What I realized at Invocation as I beat a tattoo on my borrowed drum is how important it is for us, as staff, to fully embrace Orientation week, not from our own perspectives but from the perspectives of our students. When the call goes up from the Orientation crew for staff support at events, the returning cry should drown out the drums. Our roles are to help our students find, create, build, and understand their whole person, but we should not forget that personal growth does not stop after university; we, too, are still searching for our whole person.
We work in Student Affairs, and if we don’t try to share the experiences of our students, how can we ever hope to connect with them, to understand their needs, to process and utilize the ever evolving act of human growth. Yes, we were once students ourselves, but our experience then is different from theirs now, just as our experience was different from our elders. By putting ourselves on the ground, by participating with our students, we become closer to our students.
It’s very easy to get caught up in our own portfolios and become specialized in helping a specific part of our students—whether it’s in helping an international student secure a visa, setting up accommodations for a student with disabilities, or offering directions on the front line to a lost student—but let’s remember that these are just parts. Robert Heinlein said, “Specialization is for insects,” and I think he was right. By embracing a plethora of skills, any one of us is better able to respond wholly to our students’ needs. Regardless of our job title, the department we live in, or the work we do, at the very end of the day, whether we offer personal counselling, math tutoring, or a place to live, we all support students.
And all that support starts at Orientation, the place where we, as staff, should all be offering helping hands, mirthful laughs, and dancing shoes to connect with new students and begin the process of living a piece of their experience. Ask Keitha Prospere, from International Student Services, about her time at O-Week. Among many other events, she participated all day during Move-In and stuck around to help serve hungry students at the BBQ, a smile always on her face. Or Joana Londoño, from the Tri-Mentoring Program, who came out to the Fiesta concert, turned an emergency blanket into a cape, and danced the night away to the joyful laughs of students and her colleagues alike. Then there’s Michelle Green, from Student life, who showed up two hours earlier than she needed to on Move-In Day, kept asking, “What can I do to help?” all week, and jumped at every challenge whether it was door duty at the Guinness World Record Challenge or setting up drums for Invocation. These are but a few examples of staff that helped out all week—there are many more—but everyone I asked agrees that being there to connect with the incoming class was infinitely enjoyable.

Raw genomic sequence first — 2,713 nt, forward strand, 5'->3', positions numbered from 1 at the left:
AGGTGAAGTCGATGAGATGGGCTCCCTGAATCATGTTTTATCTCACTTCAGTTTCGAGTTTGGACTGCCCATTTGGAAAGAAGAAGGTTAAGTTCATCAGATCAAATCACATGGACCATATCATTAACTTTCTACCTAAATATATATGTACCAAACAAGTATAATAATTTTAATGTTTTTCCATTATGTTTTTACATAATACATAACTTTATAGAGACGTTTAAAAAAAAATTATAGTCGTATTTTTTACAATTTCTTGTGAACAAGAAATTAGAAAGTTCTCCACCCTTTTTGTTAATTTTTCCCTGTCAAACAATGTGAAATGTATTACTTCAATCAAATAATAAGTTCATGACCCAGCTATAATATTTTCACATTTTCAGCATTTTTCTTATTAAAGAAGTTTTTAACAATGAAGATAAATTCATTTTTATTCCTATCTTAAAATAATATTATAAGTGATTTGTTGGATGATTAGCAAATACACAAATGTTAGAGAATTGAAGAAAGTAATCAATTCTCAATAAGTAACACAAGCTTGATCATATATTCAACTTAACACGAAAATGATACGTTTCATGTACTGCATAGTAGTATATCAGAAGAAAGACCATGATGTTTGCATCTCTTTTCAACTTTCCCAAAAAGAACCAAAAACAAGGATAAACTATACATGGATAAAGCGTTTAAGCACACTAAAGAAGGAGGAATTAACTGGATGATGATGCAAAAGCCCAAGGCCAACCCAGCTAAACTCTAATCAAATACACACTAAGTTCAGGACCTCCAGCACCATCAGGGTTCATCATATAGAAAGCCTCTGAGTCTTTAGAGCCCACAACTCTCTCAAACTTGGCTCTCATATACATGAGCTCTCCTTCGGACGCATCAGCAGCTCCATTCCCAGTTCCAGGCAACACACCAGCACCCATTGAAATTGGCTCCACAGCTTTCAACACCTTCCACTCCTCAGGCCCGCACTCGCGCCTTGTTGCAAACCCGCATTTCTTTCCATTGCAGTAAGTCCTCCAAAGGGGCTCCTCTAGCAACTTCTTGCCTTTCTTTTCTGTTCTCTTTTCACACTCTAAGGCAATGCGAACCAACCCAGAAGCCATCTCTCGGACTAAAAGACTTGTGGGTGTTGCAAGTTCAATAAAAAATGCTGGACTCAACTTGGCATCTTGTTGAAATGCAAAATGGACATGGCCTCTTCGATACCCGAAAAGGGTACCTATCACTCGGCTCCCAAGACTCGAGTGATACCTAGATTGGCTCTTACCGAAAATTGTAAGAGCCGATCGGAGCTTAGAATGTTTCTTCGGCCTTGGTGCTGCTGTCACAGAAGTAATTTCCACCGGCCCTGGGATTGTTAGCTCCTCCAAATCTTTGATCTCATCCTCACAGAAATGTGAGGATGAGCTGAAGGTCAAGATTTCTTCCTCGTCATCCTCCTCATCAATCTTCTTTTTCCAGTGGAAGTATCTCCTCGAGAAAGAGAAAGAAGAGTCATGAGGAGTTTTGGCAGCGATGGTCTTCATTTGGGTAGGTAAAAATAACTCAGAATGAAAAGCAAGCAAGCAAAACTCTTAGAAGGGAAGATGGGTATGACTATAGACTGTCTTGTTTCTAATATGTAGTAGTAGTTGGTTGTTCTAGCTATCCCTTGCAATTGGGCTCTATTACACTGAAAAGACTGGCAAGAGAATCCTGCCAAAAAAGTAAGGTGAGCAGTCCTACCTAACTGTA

So I make a huge ask: next year, when the call goes up, I want to see even more staff out there shaking their maracas calling “Ry-er-SON, we got the SPIRIT!” Feeling that they are not just supporting, but participating. That the answer to the question “Can I have fun?” is a resounding “YES!”
As the students file out of the gym, huge grins on their faces, their anxiety and fear already alchemizing into spirit and confidence, and the group of Student Affairs staff and ROC student volunteers collect 1,500 drums and store them away until next year, again, I think, “Why am I here?” and know I have an answer:
To stand, not behind our students, urging them forward into a future we don’t understand, but beside them, stepping into this unknown together.